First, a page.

Fight your diabetes risk with filtered coffee
"Two Joes" is a fan book about two of The Three Stooges, Joe Besser and Joe DeRita, who stepped into the madcap act many years after it first debuted. Besser arrived in 1955 after the death of an original Stooge, and DeRita followed Besser 15 years later.
The two Joes' longevity echoes what researchers found in a study published in the Journal of Internal Medicine. The study indicated that consuming two cups of filtered Joe daily over a seven-year period slashed a person's risk of Type 2 diabetes by 60% compared with folks who drank less than a cup of filtered coffee daily! Seems coffee brewed with filter paper strains out a chemical -- diterpenes -- that raises levels of lousy LDL cholesterol. Boiled, drip, French press and espresso brews don't offer the anti-diabetes, heart-friendly benefit.
This finding comes after a 2013 study in Diabetologia that showed folks who reduced their coffee intake by a cup or more a day over a four-year period upped their risk for Type 2 diabetes by 17%.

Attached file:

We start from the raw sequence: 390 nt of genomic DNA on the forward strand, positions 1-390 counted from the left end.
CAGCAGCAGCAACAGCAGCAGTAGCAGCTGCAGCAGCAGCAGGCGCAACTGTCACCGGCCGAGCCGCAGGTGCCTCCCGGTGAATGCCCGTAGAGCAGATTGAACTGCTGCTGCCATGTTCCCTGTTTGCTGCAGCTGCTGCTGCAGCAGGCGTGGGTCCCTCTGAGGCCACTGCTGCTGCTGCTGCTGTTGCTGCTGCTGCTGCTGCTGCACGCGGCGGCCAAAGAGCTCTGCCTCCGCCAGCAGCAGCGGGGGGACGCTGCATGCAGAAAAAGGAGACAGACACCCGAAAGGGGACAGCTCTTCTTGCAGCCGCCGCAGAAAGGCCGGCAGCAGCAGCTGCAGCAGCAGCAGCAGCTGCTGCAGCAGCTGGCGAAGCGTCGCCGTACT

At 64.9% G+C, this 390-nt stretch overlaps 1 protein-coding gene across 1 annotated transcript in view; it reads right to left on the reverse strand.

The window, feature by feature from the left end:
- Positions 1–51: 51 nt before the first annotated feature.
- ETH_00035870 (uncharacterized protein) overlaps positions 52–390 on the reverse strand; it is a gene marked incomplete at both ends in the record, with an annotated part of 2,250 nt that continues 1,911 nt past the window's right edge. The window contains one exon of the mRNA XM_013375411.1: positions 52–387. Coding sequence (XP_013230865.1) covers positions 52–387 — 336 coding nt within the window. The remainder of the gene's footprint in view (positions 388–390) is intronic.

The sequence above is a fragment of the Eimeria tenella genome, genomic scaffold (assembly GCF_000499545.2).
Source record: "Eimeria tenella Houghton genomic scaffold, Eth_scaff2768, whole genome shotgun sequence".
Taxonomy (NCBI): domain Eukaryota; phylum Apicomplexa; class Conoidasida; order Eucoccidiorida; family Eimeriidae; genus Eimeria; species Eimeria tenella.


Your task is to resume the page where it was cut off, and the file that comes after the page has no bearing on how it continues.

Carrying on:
Other health benefits of coffee, say physicians from Johns Hopkins Medicine, include a reduced risk for Parkinson's disease, heart failure, colon cancer, Alzheimer's disease and stroke, and healthier kidneys and liver. So enjoy two or more cups daily, if you can do it without experiencing a headache, gastric upset, an abnormal heartbeat or anxiety within an hour of drinking a cup. (Decaf provides some of coffee's health boosters.) But stay clear of sugary, fatty additives that negate coffee's benefits.
Mehmet Oz, M.D. is host of "The Dr. Oz Show," and Mike Roizen, M.D. is Chief Wellness Officer and Chair of Wellness Institute at Cleveland Clinic. To live your healthiest, tune into "The Dr. Oz Show" or visit www.sharecare.com.
(c)2020 Michael Roizen, M.D. and Mehmet Oz, M.D.
Distributed by King Features Syndicate, Inc.(c) 2020 Michael Roizen, M.D. and Mehmet Oz, M.D. Distributed by King Features Syndicate, Inc.